WASHINGTON (WUSA9) - With bipartisan pressure on Donald Trump to swiftly drop from the presidential race after a 2005 video surfaced where the Republican nominee condoned sexual assault, voters stand in a precarious limbo.
Some GOP officials, like House Speaker Paul Ryan, candidly say they can no longer defend Trump and rally for him to be yanked from the stage once and for all. Not to be upstaged, Trump tweeted Monday, "Paul Ryan should spend more time on balancing the budget, jobs and illegal immigration and not waste his time on fighting Republican nominee."
Others demand a sincere apology from the outspoken figure calling his language "lewd" and "disgusting." South Dakota Sen. John Thune, Virginia Rep. Barbara Comstock, Missouri Rep. Ann Wagner, and a list of others, asked for VP candidate Mike Pence to take over the ticket.
Here's what would happen if the Republican party dumps Trump:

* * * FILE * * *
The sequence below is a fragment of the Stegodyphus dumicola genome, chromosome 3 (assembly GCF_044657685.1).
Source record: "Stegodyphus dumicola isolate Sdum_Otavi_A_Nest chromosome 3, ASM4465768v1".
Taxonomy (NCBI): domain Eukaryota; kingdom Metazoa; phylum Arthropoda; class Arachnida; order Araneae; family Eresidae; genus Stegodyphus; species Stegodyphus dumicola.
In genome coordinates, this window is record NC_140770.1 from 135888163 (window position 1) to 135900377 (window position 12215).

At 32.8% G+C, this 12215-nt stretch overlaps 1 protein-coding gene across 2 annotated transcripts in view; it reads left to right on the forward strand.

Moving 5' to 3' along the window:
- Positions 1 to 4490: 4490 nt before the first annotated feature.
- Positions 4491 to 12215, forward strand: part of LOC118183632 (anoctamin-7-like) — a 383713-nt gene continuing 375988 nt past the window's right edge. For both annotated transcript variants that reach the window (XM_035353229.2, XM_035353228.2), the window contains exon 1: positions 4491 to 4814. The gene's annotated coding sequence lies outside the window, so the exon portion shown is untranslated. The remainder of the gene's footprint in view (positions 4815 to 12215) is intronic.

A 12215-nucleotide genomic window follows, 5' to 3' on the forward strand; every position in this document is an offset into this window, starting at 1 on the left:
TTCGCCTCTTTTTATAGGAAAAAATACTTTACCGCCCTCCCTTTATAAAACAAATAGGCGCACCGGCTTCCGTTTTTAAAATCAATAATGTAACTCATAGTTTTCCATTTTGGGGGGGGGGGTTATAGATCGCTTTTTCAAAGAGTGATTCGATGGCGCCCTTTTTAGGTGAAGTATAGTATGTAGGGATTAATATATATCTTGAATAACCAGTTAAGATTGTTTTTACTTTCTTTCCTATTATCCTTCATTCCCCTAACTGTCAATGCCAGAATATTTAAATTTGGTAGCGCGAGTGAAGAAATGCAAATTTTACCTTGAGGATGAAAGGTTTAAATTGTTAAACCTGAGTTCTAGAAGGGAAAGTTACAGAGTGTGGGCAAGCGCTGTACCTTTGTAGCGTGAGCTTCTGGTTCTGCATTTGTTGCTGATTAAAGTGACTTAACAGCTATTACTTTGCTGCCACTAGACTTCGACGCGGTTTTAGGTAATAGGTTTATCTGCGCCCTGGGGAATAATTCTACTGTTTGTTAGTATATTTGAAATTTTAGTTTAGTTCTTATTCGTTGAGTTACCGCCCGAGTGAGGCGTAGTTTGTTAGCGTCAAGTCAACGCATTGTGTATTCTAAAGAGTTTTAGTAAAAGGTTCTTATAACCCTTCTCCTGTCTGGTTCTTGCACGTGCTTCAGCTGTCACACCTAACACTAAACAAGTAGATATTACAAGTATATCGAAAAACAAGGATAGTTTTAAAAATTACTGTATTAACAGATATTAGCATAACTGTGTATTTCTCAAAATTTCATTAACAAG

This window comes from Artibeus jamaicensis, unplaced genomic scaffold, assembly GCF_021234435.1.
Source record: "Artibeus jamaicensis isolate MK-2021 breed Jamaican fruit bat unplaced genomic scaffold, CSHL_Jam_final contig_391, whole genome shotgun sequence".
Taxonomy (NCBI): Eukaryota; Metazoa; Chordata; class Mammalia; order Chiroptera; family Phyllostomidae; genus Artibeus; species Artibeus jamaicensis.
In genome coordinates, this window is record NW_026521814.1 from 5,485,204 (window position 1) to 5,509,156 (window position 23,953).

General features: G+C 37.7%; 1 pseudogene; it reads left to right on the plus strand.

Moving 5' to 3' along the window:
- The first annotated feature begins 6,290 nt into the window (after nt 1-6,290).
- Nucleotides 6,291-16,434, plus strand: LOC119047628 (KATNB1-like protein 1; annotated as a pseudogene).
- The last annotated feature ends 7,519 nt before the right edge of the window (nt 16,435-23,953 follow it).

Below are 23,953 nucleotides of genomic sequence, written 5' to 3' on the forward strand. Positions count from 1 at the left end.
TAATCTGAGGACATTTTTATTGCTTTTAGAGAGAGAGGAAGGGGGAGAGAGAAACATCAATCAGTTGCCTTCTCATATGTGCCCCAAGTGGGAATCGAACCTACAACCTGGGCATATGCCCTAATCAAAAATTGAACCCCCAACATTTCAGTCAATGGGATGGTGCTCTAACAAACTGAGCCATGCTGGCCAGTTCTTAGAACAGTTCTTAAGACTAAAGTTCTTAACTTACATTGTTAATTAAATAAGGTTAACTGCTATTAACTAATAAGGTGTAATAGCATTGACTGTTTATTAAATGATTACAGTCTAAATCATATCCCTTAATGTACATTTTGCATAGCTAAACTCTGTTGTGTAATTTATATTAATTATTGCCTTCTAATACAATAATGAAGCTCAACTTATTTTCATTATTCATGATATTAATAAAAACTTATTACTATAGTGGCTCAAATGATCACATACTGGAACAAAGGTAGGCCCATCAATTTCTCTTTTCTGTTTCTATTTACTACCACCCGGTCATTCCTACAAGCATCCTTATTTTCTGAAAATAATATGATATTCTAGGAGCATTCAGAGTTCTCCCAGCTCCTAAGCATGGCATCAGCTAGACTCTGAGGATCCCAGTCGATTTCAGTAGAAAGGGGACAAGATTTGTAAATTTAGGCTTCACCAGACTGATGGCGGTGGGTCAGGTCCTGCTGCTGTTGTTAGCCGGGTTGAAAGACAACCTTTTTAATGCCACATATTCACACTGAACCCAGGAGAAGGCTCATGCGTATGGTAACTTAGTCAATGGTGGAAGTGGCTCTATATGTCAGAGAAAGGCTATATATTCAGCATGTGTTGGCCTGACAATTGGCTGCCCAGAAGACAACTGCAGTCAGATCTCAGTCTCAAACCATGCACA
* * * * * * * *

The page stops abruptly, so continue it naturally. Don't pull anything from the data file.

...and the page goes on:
With Trump dumped Pence becomes president
The Republican National Committee--not the delegate and superdelegate bodies themselves-- could revoke Trump's nomination against his objection, making the party temporarily leaderless. Party leaders like Ryan and Senate Majority Leader Mitch McConnell could rally for any candidate, including Pence who has already obtained significant GOP backing, to take the wheel. If the RNC elects a nominee with a majority 150 vote, that person becomes the new nominee.
Americans cast ballots for Electoral College not the president
At this point in the race, what matters most is which party has a bigger representation in the Electoral College. Whichever party has the majority of seats determines the outcome of a Republican or Democratic president--regardless of who that candidate is. So even though early voting has been well underway in several states, those votes will still be counted (regardless of whether Trump remains) to determine the proportion of red vs. blue in the electorate.
Pence or any other candidate would need to gather 270 Electoral College votes before Congress can confirm him as the presidential-elect on January 6.
Hilary Clinton claims majority votes
Ousting Trump could leave the Republican party with little time to rally behind a single nominee. The splintered party may not be able to get the majority votes with Hilary claiming the 270 votes she needs to take office in 2017.
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